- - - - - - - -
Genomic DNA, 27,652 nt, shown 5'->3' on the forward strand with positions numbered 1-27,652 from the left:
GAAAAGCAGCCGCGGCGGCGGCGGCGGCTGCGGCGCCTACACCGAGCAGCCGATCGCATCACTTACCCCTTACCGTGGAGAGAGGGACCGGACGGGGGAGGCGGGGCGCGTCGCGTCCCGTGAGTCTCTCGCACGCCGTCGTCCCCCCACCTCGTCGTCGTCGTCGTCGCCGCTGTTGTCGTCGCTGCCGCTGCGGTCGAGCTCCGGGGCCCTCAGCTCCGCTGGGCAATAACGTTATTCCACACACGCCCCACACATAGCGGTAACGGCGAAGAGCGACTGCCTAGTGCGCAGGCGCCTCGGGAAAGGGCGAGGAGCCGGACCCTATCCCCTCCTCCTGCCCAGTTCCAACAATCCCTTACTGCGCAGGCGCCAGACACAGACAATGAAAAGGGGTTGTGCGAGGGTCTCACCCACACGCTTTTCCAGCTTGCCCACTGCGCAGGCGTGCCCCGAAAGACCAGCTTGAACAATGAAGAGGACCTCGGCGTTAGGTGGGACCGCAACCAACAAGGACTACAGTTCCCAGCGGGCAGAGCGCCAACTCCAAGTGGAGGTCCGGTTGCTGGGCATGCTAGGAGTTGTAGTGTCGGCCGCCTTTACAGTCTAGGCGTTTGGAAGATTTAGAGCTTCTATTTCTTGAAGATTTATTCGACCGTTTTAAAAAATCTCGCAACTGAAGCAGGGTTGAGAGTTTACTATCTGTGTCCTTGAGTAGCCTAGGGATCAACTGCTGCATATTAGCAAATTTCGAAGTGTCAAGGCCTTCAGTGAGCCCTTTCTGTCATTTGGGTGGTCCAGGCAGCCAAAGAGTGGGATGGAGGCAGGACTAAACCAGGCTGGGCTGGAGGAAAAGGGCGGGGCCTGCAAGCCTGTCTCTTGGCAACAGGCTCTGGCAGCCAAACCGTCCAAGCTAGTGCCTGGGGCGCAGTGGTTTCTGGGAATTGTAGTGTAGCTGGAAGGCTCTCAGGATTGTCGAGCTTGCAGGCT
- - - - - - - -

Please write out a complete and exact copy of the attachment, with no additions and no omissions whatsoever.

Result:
Genomic DNA, 27,652 nt, shown 5'->3' on the forward strand with positions numbered 1-27,652 from the left:
GAAAAGCAGCCGCGGCGGCGGCGGCGGCTGCGGCGCCTACACCGAGCAGCCGATCGCATCACTTACCCCTTACCGTGGAGAGAGGGACCGGACGGGGGAGGCGGGGCGCGTCGCGTCCCGTGAGTCTCTCGCACGCCGTCGTCCCCCCACCTCGTCGTCGTCGTCGTCGCCGCTGTTGTCGTCGCTGCCGCTGCGGTCGAGCTCCGGGGCCCTCAGCTCCGCTGGGCAATAACGTTATTCCACACACGCCCCACACATAGCGGTAACGGCGAAGAGCGACTGCCTAGTGCGCAGGCGCCTCGGGAAAGGGCGAGGAGCCGGACCCTATCCCCTCCTCCTGCCCAGTTCCAACAATCCCTTACTGCGCAGGCGCCAGACACAGACAATGAAAAGGGGTTGTGCGAGGGTCTCACCCACACGCTTTTCCAGCTTGCCCACTGCGCAGGCGTGCCCCGAAAGACCAGCTTGAACAATGAAGAGGACCTCGGCGTTAGGTGGGACCGCAACCAACAAGGACTACAGTTCCCAGCGGGCAGAGCGCCAACTCCAAGTGGAGGTCCGGTTGCTGGGCATGCTAGGAGTTGTAGTGTCGGCCGCCTTTACAGTCTAGGCGTTTGGAAGATTTAGAGCTTCTATTTCTTGAAGATTTATTCGACCGTTTTAAAAAATCTCGCAACTGAAGCAGGGTTGAGAGTTTACTATCTGTGTCCTTGAGTAGCCTAGGGATCAACTGCTGCATATTAGCAAATTTCGAAGTGTCAAGGCCTTCAGTGAGCCCTTTCTGTCATTTGGGTGGTCCAGGCAGCCAAAGAGTGGGATGGAGGCAGGACTAAACCAGGCTGGGCTGGAGGAAAAGGGCGGGGCCTGCAAGCCTGTCTCTTGGCAACAGGCTCTGGCAGCCAAACCGTCCAAGCTAGTGCCTGGGGCGCAGTGGTTTCTGGGAATTGTAGTGTAGCTGGAAGGCTCTCAGGATTGTCGAGCTTGCAGGCT